Inmate's 2 Death Sentences Vacated After Judge Declares Him Intellectually Disabled

Pervis Payne, who was convicted of killing a mother and daughter in 1987, had his two death sentences vacated Tuesday when a judge declared him intellectually disabled.

Shelby County Criminal Court Judge Paula Skahan signed the order, the Associated Press reported. Payne was convicted of fatally stabbing Charisse Christopher and Lacie Jo, her 2-year-old daughter, in Millington, Tennessee, a Memphis suburb. Nicholas, Christopher's son, who was 3 at the time, was also stabbed but survived.

Payne, who is Black, has always maintained his innocence. He told police he was on his way to meet his girlfriend at Christopher's apartment building when he heard Christopher and her children, who were white, and attempted to help them. When he saw a white police officer, he panicked and ran away, he said.

A petition had been filed by Payne's lawyers to argue that he is intellectually disabled, and they brought in an expert to examine him. Prosecutors hired their own mental health expert, saying they "could not rely solely rely on opinions of the defense experts." Their expert "could not say that Payne's intellectual functioning is outside the range for intellectual disability."

So on Friday, Shelby County District Attorney Amy Weirich said the state would no longer pursue execution.

"The Petition is supported by two expert opinions concluding that Petitioner is intellectually disabled pursuant to Tennessee law," the judge wrote in her order.

Now, Payne has two life sentences instead. Prosecutors are urging for consecutive life sentences, which would make Payne, 54, eligible for parole at age 85 at the earliest, his lawyer said. Attorney Kelley Henry is pushing for the life sentences to run together, making Payne eligible for parole sooner.

Payne hugged Henry and thanked her for arguing on his behalf.

For more reporting from the Associated Press, see below.

Pervis Payne, Vacation, Death Sentences, Life Sentences
Tennessee Judge Paula Skahan on Tuesday vacated Pervis Payne's two death sentences for fatally stabbing a mother and daughter. Above, Payne sits next to his attorney, Kelley Henry, during a hearing in Shelby County Criminal Court on July 16, 2021, in Memphis. Patrick Lantrip/Daily Memphian via AP, file

The case has drawn national attention from anti-death-penalty activists and includes the involvement of the Innocence Project, which argues for the use of DNA testing in cases claiming wrongful conviction. DNA tests failed to exonerate Payne.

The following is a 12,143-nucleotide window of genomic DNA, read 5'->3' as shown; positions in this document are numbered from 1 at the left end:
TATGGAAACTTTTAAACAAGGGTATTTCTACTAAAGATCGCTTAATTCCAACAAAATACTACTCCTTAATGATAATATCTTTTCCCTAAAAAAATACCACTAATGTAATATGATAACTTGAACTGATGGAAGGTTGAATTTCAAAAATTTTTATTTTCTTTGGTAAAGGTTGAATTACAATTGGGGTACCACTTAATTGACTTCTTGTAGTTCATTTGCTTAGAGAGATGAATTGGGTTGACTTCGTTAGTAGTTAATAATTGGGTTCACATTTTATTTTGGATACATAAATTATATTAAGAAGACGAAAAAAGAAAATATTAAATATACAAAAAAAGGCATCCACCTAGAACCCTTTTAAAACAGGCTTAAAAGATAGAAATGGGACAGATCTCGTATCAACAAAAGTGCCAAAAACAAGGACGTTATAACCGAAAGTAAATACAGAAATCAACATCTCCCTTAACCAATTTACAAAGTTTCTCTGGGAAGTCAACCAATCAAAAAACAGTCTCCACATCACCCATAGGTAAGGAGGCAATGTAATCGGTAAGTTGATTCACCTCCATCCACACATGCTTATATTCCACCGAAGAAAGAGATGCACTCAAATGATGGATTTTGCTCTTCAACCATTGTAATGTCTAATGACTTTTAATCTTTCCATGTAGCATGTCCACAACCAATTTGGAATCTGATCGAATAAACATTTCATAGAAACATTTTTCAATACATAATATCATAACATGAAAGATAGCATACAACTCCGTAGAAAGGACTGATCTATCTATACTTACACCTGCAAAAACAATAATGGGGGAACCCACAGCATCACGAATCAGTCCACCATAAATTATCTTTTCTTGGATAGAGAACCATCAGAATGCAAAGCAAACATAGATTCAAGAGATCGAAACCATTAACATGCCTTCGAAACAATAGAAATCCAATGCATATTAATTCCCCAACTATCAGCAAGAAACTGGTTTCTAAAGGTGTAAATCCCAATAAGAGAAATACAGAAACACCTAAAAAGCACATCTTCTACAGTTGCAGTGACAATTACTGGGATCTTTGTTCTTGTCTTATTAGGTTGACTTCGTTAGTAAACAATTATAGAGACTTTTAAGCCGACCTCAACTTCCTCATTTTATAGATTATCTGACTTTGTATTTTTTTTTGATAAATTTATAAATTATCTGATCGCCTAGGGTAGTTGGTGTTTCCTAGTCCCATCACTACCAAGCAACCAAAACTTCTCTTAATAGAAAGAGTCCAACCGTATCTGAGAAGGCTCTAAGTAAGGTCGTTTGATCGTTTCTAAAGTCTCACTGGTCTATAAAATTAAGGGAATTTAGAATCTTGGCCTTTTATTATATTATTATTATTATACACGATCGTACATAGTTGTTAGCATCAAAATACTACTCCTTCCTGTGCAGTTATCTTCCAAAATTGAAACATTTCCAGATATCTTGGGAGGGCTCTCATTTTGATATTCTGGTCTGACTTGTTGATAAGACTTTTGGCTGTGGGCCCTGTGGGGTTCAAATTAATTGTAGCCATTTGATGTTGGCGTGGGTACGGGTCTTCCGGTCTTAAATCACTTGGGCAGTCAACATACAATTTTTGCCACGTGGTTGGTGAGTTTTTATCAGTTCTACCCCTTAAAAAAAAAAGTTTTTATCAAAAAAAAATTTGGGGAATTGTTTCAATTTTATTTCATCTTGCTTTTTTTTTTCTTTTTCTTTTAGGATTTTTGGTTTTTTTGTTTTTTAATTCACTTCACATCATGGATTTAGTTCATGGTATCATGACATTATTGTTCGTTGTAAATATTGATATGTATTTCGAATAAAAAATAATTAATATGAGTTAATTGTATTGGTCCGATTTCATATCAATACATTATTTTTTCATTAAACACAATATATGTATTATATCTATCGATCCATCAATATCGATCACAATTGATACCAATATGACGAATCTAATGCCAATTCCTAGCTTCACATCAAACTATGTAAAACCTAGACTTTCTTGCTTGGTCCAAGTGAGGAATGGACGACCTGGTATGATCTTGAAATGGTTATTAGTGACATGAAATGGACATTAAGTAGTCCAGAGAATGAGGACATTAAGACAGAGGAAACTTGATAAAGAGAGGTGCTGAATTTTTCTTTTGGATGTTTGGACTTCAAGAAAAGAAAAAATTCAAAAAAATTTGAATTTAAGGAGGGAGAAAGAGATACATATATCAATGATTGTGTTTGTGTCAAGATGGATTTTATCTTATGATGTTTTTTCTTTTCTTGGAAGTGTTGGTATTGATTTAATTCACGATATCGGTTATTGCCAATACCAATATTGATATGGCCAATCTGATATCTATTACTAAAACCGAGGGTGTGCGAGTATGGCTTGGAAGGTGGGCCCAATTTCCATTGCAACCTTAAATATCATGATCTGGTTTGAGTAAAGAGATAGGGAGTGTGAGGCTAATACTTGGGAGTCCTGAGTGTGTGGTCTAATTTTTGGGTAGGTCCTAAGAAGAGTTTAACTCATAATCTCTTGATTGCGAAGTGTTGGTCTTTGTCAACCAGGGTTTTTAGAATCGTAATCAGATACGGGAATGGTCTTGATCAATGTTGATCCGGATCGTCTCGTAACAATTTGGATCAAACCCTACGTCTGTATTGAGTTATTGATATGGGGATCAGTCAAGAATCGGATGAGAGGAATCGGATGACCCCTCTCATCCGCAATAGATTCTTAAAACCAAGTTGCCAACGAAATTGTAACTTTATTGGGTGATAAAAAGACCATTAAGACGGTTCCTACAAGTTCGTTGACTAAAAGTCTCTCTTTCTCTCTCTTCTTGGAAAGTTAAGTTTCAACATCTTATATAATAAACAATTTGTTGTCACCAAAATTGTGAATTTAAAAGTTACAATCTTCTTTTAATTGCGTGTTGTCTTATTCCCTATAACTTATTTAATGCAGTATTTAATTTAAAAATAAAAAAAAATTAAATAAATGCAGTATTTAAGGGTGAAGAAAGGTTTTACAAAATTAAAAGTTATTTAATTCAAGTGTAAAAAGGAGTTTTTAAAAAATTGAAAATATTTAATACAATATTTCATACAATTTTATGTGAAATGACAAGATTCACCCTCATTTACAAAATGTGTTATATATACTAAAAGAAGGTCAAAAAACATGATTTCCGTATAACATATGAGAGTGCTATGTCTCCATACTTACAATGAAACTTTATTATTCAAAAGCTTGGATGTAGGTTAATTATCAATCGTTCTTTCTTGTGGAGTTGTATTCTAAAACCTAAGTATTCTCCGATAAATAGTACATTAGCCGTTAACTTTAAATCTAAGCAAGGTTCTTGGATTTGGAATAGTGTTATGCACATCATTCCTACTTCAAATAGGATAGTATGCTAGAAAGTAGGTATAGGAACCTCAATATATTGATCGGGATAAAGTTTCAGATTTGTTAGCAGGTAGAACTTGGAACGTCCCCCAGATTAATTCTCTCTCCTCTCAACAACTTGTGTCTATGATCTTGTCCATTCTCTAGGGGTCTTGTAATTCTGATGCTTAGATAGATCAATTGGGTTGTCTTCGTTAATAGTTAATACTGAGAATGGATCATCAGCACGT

Weirich, the district attorney, has said the evidence overwhelmingly points to Payne as the killer and her office initially contested the intellectual disability claims. A knife that was used as the murder weapon, a washcloth and other bloody items were found at the scene.

"While the evidence of Payne's guilt has never changed or weakened, the laws regarding alleged intellectual disability as it related to the death penalty have changed," Weirich told reporters Friday.

Executions of the mentally disabled were ruled unconstitutional in 2002, when the U.S. Supreme Court found they violate the Eighth Amendment's ban on cruel and unusual punishment.

But until Republican Governor Bill Lee signed a bill this summer making Tennessee's law retroactive in prohibiting the execution of the intellectually disabled, Tennessee had no mechanism for an inmate to reopen a case to press an intellectual disability claim.

"The law was critical, because, for nearly a decade, the state has hid behind procedural obstacles, and the Legislature wiped those obstacles away," Henry said.

Payne had been scheduled to be put to death last December, but the execution was delayed after the governor granted him a rare, temporary reprieve because of the COVID-19 pandemic. The reprieve expired in April, but the state Supreme Court had not set a new execution date yet.

Henry and prosecutor Steve Jones are expected to present arguments in court December 13 concerning the issue of consecutive versus concurrent sentences. Henry said she continues to look for evidence that could exonerate Payne.

Payne also has received the support of clergy from the Church of God in Christ, and his family, including his elderly father Carl Payne and his sister, Rolanda Holman.

Holman said she remembers a judge sentencing her brother to death by electrocution more than three decades ago, and the judge telling Payne "may God have mercy on his soul."

"Thirty-four years later, God did have mercy on his soul," Holman said.

Pervis Payne, Kelley Henry, Death Sentences, Murder
Pervis Payne (center, facing camera) hugs lawyer Kelley Henry before a court hearing on November 23, 2021, in Memphis, Tennessee. A judge on Tuesday signed an order vacating Payne's two death sentences in the fatal stabbings of a mother and daughter in 1987. Adrian Sainz/AP Photo